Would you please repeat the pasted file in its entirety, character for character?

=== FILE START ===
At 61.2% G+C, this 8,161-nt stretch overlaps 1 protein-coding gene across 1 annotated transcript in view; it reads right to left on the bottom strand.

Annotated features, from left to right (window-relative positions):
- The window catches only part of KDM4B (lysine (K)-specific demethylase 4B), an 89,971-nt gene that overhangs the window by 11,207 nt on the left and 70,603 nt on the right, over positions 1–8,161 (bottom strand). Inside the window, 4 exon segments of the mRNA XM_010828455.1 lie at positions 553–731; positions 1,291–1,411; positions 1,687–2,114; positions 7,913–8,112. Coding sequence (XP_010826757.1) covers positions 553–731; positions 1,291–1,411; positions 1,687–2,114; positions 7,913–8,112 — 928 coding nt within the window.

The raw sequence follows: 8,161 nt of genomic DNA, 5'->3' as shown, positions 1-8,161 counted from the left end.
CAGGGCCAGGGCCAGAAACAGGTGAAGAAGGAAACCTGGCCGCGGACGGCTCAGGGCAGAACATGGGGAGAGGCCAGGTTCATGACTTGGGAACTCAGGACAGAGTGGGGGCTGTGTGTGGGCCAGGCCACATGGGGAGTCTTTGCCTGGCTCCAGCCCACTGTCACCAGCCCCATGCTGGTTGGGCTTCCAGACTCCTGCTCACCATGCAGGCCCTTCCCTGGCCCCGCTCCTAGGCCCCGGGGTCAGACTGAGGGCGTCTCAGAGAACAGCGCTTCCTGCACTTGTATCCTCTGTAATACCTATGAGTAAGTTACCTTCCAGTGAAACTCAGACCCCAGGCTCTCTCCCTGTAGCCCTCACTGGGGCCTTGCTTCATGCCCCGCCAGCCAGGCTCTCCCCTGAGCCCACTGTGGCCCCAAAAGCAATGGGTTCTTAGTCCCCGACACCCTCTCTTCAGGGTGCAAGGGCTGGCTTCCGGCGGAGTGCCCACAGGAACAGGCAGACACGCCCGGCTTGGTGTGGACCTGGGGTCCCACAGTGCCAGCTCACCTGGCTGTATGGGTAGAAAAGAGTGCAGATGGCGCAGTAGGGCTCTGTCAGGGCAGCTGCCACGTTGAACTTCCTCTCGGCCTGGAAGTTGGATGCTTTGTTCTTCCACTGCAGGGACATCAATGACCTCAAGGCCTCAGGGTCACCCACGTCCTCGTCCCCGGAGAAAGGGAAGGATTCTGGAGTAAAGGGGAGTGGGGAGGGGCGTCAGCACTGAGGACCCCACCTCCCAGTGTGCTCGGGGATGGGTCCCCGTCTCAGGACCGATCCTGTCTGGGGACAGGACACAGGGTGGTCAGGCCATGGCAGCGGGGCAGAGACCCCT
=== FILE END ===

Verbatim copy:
At 61.2% G+C, this 8,161-nt stretch overlaps 1 protein-coding gene across 1 annotated transcript in view; it reads right to left on the bottom strand.

Annotated features, from left to right (window-relative positions):
- The window catches only part of KDM4B (lysine (K)-specific demethylase 4B), an 89,971-nt gene that overhangs the window by 11,207 nt on the left and 70,603 nt on the right, over positions 1–8,161 (bottom strand). Inside the window, 4 exon segments of the mRNA XM_010828455.1 lie at positions 553–731; positions 1,291–1,411; positions 1,687–2,114; positions 7,913–8,112. Coding sequence (XP_010826757.1) covers positions 553–731; positions 1,291–1,411; positions 1,687–2,114; positions 7,913–8,112 — 928 coding nt within the window.

The raw sequence follows: 8,161 nt of genomic DNA, 5'->3' as shown, positions 1-8,161 counted from the left end.
CAGGGCCAGGGCCAGAAACAGGTGAAGAAGGAAACCTGGCCGCGGACGGCTCAGGGCAGAACATGGGGAGAGGCCAGGTTCATGACTTGGGAACTCAGGACAGAGTGGGGGCTGTGTGTGGGCCAGGCCACATGGGGAGTCTTTGCCTGGCTCCAGCCCACTGTCACCAGCCCCATGCTGGTTGGGCTTCCAGACTCCTGCTCACCATGCAGGCCCTTCCCTGGCCCCGCTCCTAGGCCCCGGGGTCAGACTGAGGGCGTCTCAGAGAACAGCGCTTCCTGCACTTGTATCCTCTGTAATACCTATGAGTAAGTTACCTTCCAGTGAAACTCAGACCCCAGGCTCTCTCCCTGTAGCCCTCACTGGGGCCTTGCTTCATGCCCCGCCAGCCAGGCTCTCCCCTGAGCCCACTGTGGCCCCAAAAGCAATGGGTTCTTAGTCCCCGACACCCTCTCTTCAGGGTGCAAGGGCTGGCTTCCGGCGGAGTGCCCACAGGAACAGGCAGACACGCCCGGCTTGGTGTGGACCTGGGGTCCCACAGTGCCAGCTCACCTGGCTGTATGGGTAGAAAAGAGTGCAGATGGCGCAGTAGGGCTCTGTCAGGGCAGCTGCCACGTTGAACTTCCTCTCGGCCTGGAAGTTGGATGCTTTGTTCTTCCACTGCAGGGACATCAATGACCTCAAGGCCTCAGGGTCACCCACGTCCTCGTCCCCGGAGAAAGGGAAGGATTCTGGAGTAAAGGGGAGTGGGGAGGGGCGTCAGCACTGAGGACCCCACCTCCCAGTGTGCTCGGGGATGGGTCCCCGTCTCAGGACCGATCCTGTCTGGGGACAGGACACAGGGTGGTCAGGCCATGGCAGCGGGGCAGAGACCCCT